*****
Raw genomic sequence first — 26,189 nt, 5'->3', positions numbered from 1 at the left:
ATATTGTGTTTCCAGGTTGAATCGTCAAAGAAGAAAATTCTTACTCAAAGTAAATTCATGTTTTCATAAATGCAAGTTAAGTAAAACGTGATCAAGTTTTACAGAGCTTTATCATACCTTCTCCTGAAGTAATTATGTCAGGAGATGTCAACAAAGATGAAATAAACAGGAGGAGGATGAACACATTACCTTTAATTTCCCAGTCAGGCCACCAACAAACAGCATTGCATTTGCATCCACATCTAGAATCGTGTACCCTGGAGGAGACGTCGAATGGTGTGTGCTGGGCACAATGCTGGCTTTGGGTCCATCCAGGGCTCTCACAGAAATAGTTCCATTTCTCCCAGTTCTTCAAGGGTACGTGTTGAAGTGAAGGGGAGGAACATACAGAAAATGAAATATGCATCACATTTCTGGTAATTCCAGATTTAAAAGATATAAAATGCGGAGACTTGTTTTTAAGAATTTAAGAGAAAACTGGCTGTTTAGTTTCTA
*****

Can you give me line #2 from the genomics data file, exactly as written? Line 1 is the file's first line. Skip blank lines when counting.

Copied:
ATATTGTGTTTCCAGGTTGAATCGTCAAAGAAGAAAATTCTTACTCAAAGTAAATTCATGTTTTCATAAATGCAAGTTAAGTAAAACGTGATCAAGTTTTACAGAGCTTTATCATACCTTCTCCTGAAGTAATTATGTCAGGAGATGTCAACAAAGATGAAATAAACAGGAGGAGGATGAACACATTACCTTTAATTTCCCAGTCAGGCCACCAACAAACAGCATTGCATTTGCATCCACATCTAGAATCGTGTACCCTGGAGGAGACGTCGAATGGTGTGTGCTGGGCACAATGCTGGCTTTGGGTCCATCCAGGGCTCTCACAGAAATAGTTCCATTTCTCCCAGTTCTTCAAGGGTACGTGTTGAAGTGAAGGGGAGGAACATACAGAAAATGAAATATGCATCACATTTCTGGTAATTCCAGATTTAAAAGATATAAAATGCGGAGACTTGTTTTTAAGAATTTAAGAGAAAACTGGCTGTTTAGTTTCTA